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Default Celestion ditton 44's - caps?

Here is a pic' of the cross over. All of the solder seems to be good and there is no visual hint as to any fault. Might there be another reason for the failure?

Many thanks for you time and help - LB
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Old 30th September 2009, 05:26 AM   #7
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Quote:
Originally Posted by lorienblack View Post
Here is a pic' of the cross over. All of the solder seems to be good and there is no visual hint as to any fault. Might there be another reason for the failure?

Many thanks for you time and help - LB
hope the pic arrives!
Attached Images
File Type: jpg cross 1.jpg (241.0 KB, 216 views)
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Old 30th September 2009, 04:21 PM   #8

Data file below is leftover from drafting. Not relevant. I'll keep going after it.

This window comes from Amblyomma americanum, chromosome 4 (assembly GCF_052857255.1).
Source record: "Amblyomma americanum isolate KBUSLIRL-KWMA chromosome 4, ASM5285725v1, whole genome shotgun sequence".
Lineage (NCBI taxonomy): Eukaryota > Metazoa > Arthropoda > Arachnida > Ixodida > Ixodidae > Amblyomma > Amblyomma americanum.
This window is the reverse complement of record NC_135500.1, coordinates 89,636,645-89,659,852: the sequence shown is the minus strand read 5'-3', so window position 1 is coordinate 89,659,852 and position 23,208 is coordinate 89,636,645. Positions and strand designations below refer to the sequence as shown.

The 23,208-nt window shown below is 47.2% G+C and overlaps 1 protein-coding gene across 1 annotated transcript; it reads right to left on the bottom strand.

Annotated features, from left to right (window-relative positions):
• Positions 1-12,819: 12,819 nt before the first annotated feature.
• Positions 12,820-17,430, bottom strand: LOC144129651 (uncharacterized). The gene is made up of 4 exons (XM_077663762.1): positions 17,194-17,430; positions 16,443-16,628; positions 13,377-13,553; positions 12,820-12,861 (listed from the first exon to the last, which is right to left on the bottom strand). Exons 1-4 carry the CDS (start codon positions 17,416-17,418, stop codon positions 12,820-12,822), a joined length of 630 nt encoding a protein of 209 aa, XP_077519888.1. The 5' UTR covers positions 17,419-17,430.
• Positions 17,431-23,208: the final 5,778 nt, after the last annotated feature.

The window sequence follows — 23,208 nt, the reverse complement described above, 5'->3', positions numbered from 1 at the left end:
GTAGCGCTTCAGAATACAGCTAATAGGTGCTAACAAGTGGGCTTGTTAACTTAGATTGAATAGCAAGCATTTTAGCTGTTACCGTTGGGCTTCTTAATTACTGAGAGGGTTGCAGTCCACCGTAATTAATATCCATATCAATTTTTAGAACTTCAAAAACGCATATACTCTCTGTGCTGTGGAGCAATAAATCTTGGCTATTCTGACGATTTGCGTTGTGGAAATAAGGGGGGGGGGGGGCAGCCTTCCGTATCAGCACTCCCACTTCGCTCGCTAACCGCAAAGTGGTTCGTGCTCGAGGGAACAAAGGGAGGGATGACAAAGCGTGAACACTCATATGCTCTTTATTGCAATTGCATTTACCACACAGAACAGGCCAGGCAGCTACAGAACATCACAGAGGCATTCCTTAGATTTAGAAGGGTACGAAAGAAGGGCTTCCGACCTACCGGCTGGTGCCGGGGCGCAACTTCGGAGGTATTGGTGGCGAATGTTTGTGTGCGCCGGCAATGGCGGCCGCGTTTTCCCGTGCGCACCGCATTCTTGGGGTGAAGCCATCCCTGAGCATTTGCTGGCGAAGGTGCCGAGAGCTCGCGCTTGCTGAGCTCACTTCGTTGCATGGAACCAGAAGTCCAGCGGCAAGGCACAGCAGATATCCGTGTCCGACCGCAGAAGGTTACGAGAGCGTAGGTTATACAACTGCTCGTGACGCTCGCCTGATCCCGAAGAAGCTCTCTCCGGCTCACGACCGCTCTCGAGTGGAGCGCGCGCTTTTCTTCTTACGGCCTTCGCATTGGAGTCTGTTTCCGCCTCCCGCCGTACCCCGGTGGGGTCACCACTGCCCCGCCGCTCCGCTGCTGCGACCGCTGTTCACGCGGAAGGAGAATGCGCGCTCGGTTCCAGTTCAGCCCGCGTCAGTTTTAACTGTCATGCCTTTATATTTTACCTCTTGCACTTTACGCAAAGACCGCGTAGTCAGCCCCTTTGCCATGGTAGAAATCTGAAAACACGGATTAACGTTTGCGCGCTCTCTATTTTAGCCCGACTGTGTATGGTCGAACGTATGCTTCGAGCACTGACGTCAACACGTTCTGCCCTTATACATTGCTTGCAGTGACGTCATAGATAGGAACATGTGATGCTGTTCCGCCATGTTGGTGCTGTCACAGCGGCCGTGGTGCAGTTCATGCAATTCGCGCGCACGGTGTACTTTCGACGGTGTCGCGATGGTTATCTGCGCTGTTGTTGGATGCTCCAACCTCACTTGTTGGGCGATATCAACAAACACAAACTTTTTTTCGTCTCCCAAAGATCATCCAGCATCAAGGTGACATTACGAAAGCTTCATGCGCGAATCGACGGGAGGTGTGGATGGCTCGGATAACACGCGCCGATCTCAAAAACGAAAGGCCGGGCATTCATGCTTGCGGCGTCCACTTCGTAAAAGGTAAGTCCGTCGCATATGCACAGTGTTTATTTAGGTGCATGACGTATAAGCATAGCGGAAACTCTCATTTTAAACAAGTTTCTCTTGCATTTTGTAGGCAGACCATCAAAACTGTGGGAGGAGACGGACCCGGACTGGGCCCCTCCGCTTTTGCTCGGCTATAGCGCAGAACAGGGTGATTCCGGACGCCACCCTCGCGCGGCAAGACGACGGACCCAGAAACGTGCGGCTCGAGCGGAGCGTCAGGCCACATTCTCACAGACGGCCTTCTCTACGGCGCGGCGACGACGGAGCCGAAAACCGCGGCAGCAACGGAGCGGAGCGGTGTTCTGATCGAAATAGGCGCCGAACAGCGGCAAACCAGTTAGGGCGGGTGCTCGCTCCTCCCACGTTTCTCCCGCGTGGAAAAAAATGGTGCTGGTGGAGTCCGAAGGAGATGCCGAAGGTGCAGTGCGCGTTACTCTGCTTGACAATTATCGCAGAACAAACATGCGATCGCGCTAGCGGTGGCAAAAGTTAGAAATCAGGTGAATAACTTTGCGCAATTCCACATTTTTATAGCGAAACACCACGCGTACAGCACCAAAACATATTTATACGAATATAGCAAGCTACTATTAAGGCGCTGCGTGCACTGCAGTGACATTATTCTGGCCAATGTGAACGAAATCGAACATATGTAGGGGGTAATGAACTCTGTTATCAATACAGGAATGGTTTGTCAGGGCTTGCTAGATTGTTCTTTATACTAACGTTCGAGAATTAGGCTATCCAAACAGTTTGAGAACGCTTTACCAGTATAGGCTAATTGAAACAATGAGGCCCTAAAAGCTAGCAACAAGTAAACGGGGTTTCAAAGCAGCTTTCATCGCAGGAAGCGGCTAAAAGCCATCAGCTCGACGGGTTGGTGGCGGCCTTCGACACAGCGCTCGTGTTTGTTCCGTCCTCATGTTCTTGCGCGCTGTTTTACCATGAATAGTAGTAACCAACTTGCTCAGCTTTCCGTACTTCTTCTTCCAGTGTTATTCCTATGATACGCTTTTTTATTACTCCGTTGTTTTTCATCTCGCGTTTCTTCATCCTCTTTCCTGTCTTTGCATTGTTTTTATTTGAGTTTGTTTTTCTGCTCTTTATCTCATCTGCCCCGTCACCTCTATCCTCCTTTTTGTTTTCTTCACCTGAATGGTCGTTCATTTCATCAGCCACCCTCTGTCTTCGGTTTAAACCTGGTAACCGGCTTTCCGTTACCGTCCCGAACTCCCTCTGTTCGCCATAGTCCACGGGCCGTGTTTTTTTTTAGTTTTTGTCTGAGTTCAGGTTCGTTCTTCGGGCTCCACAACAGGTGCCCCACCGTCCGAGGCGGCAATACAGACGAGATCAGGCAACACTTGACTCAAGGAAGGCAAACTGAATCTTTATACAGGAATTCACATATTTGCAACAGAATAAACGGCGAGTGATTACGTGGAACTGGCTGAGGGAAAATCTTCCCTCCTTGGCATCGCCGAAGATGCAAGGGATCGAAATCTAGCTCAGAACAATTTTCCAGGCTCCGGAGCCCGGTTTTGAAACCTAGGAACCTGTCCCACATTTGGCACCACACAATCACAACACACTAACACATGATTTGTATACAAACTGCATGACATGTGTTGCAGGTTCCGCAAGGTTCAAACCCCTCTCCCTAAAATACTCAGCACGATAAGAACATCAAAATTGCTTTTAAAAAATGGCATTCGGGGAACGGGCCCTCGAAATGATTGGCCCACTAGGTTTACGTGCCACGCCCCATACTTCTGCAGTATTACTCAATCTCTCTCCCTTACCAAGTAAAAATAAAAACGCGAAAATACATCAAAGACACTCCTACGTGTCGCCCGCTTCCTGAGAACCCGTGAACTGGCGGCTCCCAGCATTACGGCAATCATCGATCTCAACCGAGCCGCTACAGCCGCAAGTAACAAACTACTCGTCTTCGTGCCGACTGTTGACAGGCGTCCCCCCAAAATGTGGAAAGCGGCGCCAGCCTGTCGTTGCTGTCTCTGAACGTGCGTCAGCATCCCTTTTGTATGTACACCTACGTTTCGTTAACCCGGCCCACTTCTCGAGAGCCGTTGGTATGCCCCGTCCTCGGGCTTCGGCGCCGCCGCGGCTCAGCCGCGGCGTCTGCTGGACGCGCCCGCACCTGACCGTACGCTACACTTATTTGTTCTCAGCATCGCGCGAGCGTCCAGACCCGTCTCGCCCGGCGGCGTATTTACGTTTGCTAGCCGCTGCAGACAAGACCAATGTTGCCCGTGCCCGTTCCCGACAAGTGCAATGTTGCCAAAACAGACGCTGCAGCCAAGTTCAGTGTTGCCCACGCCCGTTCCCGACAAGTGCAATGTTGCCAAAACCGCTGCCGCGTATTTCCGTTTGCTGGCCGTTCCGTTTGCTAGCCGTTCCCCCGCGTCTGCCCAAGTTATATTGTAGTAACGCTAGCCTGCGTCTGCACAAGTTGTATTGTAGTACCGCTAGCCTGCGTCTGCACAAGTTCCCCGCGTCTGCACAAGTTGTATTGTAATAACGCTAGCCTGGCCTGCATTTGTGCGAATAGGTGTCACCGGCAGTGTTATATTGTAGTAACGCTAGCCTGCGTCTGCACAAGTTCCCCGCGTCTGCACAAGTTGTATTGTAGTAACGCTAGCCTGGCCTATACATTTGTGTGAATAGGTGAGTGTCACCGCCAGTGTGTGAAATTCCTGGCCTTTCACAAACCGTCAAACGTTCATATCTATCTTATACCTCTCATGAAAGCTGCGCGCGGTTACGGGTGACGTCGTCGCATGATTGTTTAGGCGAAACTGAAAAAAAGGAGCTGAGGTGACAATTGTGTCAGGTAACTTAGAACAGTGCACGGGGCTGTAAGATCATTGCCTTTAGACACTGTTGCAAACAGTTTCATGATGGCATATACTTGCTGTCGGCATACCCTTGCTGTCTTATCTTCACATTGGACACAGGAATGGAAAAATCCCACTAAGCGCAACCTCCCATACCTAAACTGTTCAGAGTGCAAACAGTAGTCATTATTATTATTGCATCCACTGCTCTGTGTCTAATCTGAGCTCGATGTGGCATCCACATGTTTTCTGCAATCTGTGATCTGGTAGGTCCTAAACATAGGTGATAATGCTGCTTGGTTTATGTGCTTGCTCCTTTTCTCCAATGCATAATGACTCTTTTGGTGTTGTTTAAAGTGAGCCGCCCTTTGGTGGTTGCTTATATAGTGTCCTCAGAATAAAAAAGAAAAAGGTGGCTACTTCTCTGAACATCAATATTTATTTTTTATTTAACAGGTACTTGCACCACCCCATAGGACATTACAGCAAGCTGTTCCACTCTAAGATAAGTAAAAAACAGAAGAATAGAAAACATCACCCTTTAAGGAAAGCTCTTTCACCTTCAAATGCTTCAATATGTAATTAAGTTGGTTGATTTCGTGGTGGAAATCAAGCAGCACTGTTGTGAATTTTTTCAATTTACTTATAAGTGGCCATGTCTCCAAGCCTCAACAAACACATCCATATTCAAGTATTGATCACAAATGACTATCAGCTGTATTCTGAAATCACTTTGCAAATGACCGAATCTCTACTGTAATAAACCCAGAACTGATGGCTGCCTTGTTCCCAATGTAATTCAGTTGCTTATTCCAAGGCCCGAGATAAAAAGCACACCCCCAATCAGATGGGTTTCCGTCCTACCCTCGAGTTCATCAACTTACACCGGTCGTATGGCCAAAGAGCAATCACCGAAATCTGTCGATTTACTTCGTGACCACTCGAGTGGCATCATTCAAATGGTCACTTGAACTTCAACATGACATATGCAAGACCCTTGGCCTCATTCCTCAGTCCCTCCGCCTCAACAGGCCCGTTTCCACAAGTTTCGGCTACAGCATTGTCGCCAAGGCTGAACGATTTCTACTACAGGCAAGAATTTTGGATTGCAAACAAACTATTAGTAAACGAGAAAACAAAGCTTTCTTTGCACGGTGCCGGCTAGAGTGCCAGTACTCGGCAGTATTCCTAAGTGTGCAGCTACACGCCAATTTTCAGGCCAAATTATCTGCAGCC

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Default Look here

Lorien,

Search and find the Thread in this Forum titled :-

celestion 66 needs Mid-range

started by:-

Mr_White

There are many pages in it and a lot about restoring old Celestion speakers of the vintage of yours is discussed,
including plenty on replacing the capacitors for cases where one actually wants the speaker cross-over to work
in the manner it was originally designed,
plus have the audible improvemments capable with carefully chosen modern capacitors.
__________________
Alan
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Old 5th October 2009, 04:31 PM   #9
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That orange electrolytic on the top looks a bit out of place. Do you think someones worked on it before?

Do you have access to some kind of signal generator? If not, there's apps for the PC that will create tones of different frequencies as .wav files. You could put together a CD with different tones on to help debug.

Taking voltage measurements across the caps with different frequency tones should reveal the problem. 80Hz, 800Hz and 3KHz will work. If you trace out the components and connections you should be able to reverse engineer the schematic.
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Old 5th October 2009, 05:45 PM   #10
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Thanks a lot! I'll investigate the problem that way, I believe my neighbour has a meter.